The Basics of C Programming

Printf: Reading User Values

The previous program is good, but it would be better if it read in the values 5 and 7 from the user instead of using constants. Try this program instead:

#include <stdio.h>

int main()
    int a, b, c;
    printf("Enter the first value:");
    scanf("%d", &a);
    printf("Enter the second value:");
    scanf("%d", &b);
    c = a + b;
    printf("%d + %d = %d\n", a, b, c);
    return 0;
©2004 HowStuffWorks

Here's how this program works when you execute it:


Make the changes, then compile and run the program to make sure it works. Note that scanf uses the same sort of format string as printf (type man scanf for more info). Also note the & in front of a and b. This is the address operator in C: It returns the address of the variable (this will not make sense until we discuss pointers). You must use the & operator in scanf on any variable of type char, int, or float, as well as structure types (which we will get to shortly). If you leave out the & operator, you will get an error when you run the program. Try it so that you can see what that sort of run-time error looks like.

Let's look at some variations to understand printf completely. Here is the simplest printf statement:


This call to printf has a format string that tells printf to send the word "Hello" to standard out. Contrast it with this:


The difference between the two is that the second version sends the word "Hello" followed by a carriage return to standard out.

The following line shows how to output the value of a variable using printf.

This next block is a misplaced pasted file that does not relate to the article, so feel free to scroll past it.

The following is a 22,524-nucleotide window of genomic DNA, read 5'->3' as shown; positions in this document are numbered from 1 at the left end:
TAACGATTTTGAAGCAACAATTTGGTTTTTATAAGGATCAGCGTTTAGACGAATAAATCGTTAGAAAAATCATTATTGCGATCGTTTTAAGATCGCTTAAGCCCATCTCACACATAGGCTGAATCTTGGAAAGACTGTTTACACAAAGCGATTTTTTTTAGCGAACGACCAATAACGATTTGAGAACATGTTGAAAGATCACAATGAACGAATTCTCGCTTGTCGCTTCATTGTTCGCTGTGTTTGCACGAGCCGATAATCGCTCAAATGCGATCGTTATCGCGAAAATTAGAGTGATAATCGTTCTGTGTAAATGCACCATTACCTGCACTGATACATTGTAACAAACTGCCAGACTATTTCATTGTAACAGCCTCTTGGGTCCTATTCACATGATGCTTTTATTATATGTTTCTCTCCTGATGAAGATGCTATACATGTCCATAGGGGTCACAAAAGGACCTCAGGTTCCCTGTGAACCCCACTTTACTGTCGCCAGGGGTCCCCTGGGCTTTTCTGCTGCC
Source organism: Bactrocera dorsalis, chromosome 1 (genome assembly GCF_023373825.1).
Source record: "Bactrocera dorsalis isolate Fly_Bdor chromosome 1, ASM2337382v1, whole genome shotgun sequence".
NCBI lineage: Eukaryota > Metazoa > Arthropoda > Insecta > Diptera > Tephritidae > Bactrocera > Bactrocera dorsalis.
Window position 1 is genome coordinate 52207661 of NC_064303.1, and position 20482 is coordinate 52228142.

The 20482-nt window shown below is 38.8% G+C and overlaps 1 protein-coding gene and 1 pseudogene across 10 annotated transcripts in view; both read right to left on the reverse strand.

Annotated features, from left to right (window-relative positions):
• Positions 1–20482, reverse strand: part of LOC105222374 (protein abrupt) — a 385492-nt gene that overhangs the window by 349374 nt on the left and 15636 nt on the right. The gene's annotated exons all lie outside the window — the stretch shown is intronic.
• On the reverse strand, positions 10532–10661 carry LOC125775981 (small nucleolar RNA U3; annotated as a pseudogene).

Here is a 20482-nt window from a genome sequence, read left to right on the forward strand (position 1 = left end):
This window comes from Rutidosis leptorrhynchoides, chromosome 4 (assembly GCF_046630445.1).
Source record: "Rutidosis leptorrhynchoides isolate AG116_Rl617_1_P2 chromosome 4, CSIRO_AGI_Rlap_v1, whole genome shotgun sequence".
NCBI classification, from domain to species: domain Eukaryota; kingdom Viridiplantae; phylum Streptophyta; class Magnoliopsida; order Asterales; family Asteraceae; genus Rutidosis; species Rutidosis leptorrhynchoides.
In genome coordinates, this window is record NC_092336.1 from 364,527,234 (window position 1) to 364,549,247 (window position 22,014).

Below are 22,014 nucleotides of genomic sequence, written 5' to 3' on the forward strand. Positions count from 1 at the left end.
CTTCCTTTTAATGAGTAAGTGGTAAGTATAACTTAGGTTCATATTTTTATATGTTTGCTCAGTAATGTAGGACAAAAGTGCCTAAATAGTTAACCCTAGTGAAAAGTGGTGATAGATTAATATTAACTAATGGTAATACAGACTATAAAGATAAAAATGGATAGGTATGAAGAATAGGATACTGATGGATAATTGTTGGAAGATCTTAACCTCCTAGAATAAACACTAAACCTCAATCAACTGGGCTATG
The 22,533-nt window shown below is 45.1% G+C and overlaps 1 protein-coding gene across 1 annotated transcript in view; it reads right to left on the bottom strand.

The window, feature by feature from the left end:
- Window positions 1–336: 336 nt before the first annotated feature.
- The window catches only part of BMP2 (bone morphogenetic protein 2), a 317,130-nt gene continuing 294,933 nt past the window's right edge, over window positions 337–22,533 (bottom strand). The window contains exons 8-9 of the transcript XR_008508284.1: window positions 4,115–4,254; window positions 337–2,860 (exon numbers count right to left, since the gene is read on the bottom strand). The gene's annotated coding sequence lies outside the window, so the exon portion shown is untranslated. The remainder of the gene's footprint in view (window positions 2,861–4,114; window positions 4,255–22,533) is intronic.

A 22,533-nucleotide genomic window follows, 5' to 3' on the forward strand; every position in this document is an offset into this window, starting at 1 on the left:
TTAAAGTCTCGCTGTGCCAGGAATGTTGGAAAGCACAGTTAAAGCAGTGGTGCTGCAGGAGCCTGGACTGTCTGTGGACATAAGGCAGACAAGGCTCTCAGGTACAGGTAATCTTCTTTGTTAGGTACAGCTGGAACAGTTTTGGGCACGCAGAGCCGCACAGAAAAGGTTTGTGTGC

printf("%d", b);

The %d is a placeholder that will be replaced by the value of the variable b when the printf statement is executed. Often, you will want to embed the value within some other words. One way to accomplish that is like this:

printf("The temperature is ");
printf("%d", b);
printf(" degrees\n");

An easier way is to say this:

printf("The temperature is %d degrees\n", b);

You can also use multiple %d placeholders in one printf statement:

printf("%d + %d = %d\n", a, b, c);

In the printf statement, it is extremely important that the number of operators in the format string corresponds exactly with the number and type of the variables following it. For example, if the format string contains three %d operators, then it must be followed by exactly three parameters and they must have the same types in the same order as those specified by the operators.

You can print all of the normal C types with printf by using different placeholders:

  • int (integer values) uses %d
  • float (floating point values) uses %f
  • char (single character values) uses %c
  • character strings (arrays of characters, discussed later) use %s

You can learn more about the nuances of printf on a UNIX machine by typing man 3 printf. Any other C compiler you are using will probably come with a manual or a help file that contains a description of printf.